With all this, when I read about the exhibition relating to St. Francis of Assisi being held in Brooklyn, I knew I had to go. When I was a child a devout aunt read to me from The Book of Saints and no saint (not even my namesake who rid the Emerald Isle of snakes) touched my childhood soul more deeply and hauntingly than St Francis. He was a rich kid who saw past his time into another place, giving away all to dedicate his life to the poor. He was an environmentalist 700 years before the words passed the lips of man, a communist 500 years before Marx moved past Hegel. He was a poet and madman and a spirit.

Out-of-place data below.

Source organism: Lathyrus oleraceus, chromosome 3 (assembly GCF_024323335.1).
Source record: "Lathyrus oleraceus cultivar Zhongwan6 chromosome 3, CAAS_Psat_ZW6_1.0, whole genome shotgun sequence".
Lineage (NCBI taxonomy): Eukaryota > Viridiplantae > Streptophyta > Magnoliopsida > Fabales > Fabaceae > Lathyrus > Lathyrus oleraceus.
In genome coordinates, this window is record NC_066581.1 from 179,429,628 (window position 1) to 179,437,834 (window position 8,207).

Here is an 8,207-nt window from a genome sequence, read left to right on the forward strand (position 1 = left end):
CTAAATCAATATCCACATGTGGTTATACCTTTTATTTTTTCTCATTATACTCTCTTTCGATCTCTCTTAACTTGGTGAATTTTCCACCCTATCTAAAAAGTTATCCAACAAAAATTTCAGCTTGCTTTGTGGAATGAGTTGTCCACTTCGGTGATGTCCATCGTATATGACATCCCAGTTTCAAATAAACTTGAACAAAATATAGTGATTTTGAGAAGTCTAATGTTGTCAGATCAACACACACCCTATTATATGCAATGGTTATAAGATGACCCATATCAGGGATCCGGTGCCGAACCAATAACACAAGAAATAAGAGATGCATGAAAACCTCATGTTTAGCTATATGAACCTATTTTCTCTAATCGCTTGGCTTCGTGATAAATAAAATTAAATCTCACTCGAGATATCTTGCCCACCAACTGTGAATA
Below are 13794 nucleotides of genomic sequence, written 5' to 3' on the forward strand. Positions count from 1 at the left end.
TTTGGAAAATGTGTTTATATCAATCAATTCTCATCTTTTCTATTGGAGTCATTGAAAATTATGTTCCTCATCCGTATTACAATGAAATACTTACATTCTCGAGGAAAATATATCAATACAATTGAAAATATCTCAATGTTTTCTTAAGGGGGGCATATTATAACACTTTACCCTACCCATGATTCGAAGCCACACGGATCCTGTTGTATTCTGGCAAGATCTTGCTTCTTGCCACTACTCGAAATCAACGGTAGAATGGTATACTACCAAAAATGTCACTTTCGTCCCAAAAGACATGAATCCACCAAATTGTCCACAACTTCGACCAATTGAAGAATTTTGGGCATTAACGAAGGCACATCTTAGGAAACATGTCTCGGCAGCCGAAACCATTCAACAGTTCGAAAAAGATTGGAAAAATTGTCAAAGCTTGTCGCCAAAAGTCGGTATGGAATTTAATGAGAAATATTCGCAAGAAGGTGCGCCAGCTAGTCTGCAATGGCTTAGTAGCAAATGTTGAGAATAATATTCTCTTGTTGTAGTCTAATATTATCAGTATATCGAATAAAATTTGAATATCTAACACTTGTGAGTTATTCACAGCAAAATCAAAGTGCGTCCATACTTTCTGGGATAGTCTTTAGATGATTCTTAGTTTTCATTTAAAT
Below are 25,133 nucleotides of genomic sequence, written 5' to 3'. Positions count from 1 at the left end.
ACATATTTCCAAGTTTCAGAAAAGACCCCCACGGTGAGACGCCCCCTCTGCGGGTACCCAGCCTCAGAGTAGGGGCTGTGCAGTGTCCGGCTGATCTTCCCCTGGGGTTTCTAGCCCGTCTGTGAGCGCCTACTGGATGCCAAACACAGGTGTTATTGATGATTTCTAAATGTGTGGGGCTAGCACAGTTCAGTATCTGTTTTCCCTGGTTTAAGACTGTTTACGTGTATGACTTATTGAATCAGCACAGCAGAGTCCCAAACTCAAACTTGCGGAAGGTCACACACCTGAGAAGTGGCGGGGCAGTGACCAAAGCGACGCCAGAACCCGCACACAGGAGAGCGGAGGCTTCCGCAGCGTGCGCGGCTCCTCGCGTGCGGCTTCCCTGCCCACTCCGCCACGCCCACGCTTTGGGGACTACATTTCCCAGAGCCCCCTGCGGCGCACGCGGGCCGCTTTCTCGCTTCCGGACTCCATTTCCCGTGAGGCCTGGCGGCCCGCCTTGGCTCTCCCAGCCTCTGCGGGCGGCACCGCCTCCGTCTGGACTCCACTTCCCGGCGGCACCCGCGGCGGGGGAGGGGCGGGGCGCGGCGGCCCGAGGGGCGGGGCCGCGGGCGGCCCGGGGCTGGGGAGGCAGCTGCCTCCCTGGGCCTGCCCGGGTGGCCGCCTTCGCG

He was a beautiful and sublime reminder of the presence of the Other, the World Elsewhere, the divine spark.

I went to Brooklyn and I looked and, in glimpses, I saw. There in the silent room, were 12th and 13th century Bibles and breviaries and manuscripts from Assisi. There was a gigantic version of what we would call a songbook. There was a version of Francis’ lovely Canticle of the Sun. Above all, there was in every page a silent rebuke to the radically degenerate and brutal vision of human existence we abide and in which we are incubating our children.

And there was something else: something that the ruthless cunning and vulgarity of the world we have created is constantly threatening to expiate or extinguish. There in those works was a physical reminder of spiritual transcendence.